As someone living with anxiety I’ve been told many times “stop being so paranoid.” I know that the majority of the people telling me this mean well.
As someone living with anxiety I’ve been told many times “stop being so paranoid.” I know that the majority of the people telling me this mean well. But, it’s not so easy to quit being paranoid. First let’s talk about what it means to feel paranoid. Here’s an example: I am at the bus stop waiting for the bus and I hear a woman laughing. I turn around to see her and I am convinced that she is laughing at me. I have no evidence to prove this woman is mocking me but it’s probably in my “head,” even though it feels so real.
I recently reached out to my friend Allie and told her I have been struggling with paranoia. She understands this, because she lives with paranoid schizophrenia and knows paranoia intimately. She gave me some great advice to stop paranoia in its tracks. She said that I should compare my paranoid thoughts to reality. So I held up my paranoid thought at the time to a reality like two shirts on a clothesline. I could see one the shirts was peacefully drying in the wind (reality) and the other was full of holes (paranoid thought).
That’s the thing about paranoia; is a tricky animal. It convinces you that your fears are reality. I am learning to reality-test my thoughts. Just because I have a paranoid thought doesn’t mean it’s true or “real.”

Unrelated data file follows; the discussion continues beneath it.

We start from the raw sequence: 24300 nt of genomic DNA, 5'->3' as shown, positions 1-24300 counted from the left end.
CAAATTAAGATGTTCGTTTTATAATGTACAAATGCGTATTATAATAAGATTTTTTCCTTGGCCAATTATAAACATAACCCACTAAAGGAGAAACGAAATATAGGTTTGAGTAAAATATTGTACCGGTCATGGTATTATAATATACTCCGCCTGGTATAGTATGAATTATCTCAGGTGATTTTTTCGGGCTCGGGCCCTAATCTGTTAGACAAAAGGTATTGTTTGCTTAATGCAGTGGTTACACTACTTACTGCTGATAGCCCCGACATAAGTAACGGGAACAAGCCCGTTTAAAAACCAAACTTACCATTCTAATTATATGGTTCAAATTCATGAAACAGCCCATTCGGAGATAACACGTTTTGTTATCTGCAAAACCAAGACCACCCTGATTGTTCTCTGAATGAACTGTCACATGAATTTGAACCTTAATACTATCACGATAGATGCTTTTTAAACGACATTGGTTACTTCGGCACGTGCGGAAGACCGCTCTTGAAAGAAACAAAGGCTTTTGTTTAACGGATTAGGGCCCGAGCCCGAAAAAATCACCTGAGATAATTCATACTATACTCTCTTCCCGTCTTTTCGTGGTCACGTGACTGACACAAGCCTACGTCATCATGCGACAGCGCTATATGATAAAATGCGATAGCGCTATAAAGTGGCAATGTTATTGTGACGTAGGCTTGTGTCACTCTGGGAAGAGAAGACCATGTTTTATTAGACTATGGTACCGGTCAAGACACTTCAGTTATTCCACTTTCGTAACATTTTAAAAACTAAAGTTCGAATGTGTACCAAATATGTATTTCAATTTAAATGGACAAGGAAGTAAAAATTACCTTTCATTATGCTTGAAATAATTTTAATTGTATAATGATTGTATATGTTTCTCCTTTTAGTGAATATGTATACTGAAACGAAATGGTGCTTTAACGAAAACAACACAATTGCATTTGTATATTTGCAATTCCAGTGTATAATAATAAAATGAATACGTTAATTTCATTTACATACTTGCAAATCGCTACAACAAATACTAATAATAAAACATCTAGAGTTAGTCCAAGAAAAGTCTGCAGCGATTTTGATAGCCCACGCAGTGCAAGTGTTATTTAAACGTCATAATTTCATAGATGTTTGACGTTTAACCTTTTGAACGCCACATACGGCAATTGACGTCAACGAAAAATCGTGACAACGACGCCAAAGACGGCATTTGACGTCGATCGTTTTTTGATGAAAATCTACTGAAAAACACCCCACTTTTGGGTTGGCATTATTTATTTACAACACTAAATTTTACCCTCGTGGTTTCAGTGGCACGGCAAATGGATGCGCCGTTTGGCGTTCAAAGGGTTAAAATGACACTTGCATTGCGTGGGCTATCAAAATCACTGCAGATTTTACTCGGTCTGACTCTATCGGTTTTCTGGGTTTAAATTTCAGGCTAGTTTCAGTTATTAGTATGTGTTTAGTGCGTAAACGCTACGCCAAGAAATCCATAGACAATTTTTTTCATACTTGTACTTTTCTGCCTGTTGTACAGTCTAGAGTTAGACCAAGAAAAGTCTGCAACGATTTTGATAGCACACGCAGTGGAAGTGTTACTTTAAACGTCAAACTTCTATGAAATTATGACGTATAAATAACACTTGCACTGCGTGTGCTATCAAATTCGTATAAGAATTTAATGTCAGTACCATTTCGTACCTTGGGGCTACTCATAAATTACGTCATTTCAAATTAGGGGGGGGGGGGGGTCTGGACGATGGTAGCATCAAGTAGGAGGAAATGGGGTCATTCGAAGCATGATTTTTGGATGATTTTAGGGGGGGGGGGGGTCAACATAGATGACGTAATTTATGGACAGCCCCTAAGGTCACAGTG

We have all kinds of thoughts throughout the days and some of them are not productive or useful. But the only way to determine the validity of these thoughts is to hold them up to reality and seen what rings true. Paranoia can be difficult to pin down. It can run rampant in your mind fooling you into believing that it knows something you don’t. That’s why it is so successful and manipulating us to believe it. I know how it is to feel like your thoughts have control over you instead of you having control over them. It’s a bad feeling, but you can take control of them. You won’t be able to stop your paranoid thoughts from entering your mind, however that doesn’t mean you have to let them have the lead role in your mind’s show.
I told myself I wouldn’t go there, but the current state of politics has a lot of people feeling paranoid. It’s difficult to overcome these thoughts because there is a legitimacy to some of them. A good way to cope with excessive paranoia when it comes to political issues is to limit how much time you spend reading or watching the news. Maybe its 30 minutes a day that you keep yourself informed, but after that take a break and go do something else. If you spend time obsessing over what could happen to you, you’re going to miss out on living your life. Time is passing in front of our eyes and it’s important to not let paranoia control you.
How about you? What do you do when you find yourself feeling paranoid? What helps you when you have those thoughts?
A version of this post was previously published on huffpost.com and is republished here with permission from the author.
Have you read the original anthology that was the catalyst for The Good Men Project? Buy here: The Good Men Project: Real Stories from the Front Lines of Modern Manhood
If you believe in the work we are doing here at The Good Men Project and want to join our calls on a regular basis, please join us as a Premium Member, today.
All Premium Members get to view The Good Men Project with NO ADS.